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Understanding fund charge rebates

Investment | Unit Trusts

By Justin Modray, published 15 June 2011.
Helpful? 39

As annual fund charge rebates become more common, so does the confusion they cause. Read on to find out all you need to know to be confident of getting a good deal.

One topic that seems to cause more than its fair share of confusion is annual fund charge rebates, especially when buying via fund platforms/supermarkets/wraps (or whatever else you want to call them) and discount brokers. Fortunately it's quite straightforward once you understand what's going on, so here's the rundown:

What's in an annual charge?

A typical 1.5% annual fund charge breaks down as follows:

  • 0.5% - paid as a 'trail' sales commission to financial advisers.
  • c0.25% - paid as a fee to the fund platform on which the fund is held.
  • c0.75% - revenue pocketed by the fund provider.

Whereas trail commission is fairly standardised at 0.5%, the c0.25% paid to fund platforms is harder to determine - primarily because the amount doesn't have to be disclosed to customers. I wouldn't be surprised if some platforms take more than this, particularly on bigger selling funds that are promoted via 'recommended' or 'best buy' lists. While this isn't really your problem , it comes out of the fund provider's margin, it does potentially give reason to take such lists with a pinch of salt (is a fund included on merit or because it's more profitable for the platform?).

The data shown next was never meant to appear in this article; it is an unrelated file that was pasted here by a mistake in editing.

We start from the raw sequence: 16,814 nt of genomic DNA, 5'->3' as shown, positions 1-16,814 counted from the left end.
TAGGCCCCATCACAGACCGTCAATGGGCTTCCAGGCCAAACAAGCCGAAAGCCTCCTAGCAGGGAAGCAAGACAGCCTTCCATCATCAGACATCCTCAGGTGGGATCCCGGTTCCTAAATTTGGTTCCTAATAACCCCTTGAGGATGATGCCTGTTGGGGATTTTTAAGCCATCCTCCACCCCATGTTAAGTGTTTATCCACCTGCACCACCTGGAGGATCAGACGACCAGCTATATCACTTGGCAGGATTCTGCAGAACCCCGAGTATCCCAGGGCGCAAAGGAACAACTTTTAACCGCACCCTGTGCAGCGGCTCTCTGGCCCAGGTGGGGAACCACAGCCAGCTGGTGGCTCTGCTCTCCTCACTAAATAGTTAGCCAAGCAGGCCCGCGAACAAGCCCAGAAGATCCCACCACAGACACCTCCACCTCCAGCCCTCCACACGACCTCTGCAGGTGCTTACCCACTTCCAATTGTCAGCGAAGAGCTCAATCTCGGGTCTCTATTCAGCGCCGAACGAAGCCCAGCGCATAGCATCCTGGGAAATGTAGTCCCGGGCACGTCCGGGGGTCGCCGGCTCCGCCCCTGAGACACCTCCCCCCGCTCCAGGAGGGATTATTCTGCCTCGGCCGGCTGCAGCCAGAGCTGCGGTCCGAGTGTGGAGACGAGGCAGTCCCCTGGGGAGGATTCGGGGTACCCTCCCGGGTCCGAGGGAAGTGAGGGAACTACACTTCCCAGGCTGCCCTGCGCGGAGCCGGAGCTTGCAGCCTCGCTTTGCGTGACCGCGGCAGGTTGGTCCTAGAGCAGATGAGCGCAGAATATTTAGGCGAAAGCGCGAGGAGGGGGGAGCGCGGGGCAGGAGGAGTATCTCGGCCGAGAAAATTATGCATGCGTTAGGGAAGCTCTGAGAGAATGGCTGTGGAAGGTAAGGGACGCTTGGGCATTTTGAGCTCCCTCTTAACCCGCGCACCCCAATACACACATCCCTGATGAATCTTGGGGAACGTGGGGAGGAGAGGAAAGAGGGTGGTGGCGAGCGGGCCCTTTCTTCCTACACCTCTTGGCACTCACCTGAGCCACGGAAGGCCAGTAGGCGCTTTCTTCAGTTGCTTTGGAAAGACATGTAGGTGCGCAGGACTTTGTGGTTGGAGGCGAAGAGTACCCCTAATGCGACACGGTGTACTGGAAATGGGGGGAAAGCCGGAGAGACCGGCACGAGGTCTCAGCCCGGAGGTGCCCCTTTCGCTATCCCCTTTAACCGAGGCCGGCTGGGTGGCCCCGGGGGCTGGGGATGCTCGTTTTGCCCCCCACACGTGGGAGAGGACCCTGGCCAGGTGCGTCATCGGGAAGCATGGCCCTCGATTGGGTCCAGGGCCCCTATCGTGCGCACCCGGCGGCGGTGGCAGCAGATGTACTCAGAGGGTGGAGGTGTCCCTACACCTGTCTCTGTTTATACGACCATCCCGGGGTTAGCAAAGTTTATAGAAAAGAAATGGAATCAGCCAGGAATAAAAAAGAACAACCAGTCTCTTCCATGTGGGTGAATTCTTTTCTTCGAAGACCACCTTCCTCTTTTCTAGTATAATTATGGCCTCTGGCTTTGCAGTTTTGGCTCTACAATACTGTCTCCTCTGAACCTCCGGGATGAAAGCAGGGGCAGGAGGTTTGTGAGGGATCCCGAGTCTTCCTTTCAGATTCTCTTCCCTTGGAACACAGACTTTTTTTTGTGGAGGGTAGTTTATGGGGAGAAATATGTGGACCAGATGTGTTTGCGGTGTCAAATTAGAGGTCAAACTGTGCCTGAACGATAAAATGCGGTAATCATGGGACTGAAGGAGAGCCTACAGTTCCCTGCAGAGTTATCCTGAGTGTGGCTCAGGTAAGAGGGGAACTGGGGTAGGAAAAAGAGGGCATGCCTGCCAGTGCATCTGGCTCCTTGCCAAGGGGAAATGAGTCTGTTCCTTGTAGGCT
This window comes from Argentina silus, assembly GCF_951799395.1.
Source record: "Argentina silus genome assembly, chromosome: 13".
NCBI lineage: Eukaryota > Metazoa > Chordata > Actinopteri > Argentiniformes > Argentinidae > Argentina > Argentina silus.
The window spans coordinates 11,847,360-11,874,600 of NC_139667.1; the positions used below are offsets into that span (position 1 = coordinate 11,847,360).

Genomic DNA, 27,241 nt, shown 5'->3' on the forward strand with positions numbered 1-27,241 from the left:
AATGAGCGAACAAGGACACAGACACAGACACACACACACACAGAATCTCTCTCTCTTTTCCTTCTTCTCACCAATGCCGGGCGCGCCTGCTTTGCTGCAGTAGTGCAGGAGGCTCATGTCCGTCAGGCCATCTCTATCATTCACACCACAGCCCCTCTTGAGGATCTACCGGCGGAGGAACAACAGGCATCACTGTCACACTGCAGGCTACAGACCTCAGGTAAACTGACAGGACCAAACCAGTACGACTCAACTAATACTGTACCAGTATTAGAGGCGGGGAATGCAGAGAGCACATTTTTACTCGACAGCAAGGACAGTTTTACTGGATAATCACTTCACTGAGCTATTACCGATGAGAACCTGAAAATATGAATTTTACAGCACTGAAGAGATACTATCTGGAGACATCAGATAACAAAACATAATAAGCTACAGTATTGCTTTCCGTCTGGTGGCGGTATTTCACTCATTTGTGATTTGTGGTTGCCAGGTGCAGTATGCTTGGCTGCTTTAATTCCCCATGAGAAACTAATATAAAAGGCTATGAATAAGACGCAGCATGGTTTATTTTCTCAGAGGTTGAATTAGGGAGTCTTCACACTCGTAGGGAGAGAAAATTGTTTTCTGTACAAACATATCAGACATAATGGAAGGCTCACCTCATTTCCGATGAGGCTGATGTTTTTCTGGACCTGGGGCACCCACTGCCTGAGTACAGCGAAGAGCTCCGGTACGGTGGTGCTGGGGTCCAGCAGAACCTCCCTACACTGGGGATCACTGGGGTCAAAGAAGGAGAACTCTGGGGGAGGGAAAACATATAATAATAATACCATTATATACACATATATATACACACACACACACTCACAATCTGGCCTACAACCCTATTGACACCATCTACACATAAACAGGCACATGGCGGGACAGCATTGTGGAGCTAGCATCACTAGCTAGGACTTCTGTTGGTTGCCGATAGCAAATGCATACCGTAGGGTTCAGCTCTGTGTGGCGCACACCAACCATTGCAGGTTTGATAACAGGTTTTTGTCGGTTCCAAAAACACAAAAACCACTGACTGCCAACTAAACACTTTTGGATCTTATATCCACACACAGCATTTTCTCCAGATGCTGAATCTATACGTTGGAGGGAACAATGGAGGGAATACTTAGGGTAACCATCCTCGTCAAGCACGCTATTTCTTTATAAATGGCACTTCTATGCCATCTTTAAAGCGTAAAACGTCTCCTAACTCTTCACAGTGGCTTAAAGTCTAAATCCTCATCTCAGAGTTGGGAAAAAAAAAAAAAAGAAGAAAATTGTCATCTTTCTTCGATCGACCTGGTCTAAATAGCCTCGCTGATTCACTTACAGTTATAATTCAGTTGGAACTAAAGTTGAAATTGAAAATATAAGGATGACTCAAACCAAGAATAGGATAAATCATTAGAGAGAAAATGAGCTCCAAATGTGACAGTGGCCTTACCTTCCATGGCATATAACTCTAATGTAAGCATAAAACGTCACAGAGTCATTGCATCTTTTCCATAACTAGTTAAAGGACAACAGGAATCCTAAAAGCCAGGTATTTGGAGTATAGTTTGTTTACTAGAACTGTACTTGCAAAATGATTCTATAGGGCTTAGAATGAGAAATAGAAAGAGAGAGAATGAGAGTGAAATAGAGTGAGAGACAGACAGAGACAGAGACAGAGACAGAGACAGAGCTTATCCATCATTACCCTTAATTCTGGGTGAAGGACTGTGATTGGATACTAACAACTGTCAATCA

How do fund rebates work?

There are two sources of potential rebate: trail commission and the platform fee.

Trail commission rebates (either partial or full) are given by some discount brokers - FSA regulated companies that don't give advice, but simply transact investments and collect commissions. These rebates are usually paid to your bank account or the cash account on the platform you're using.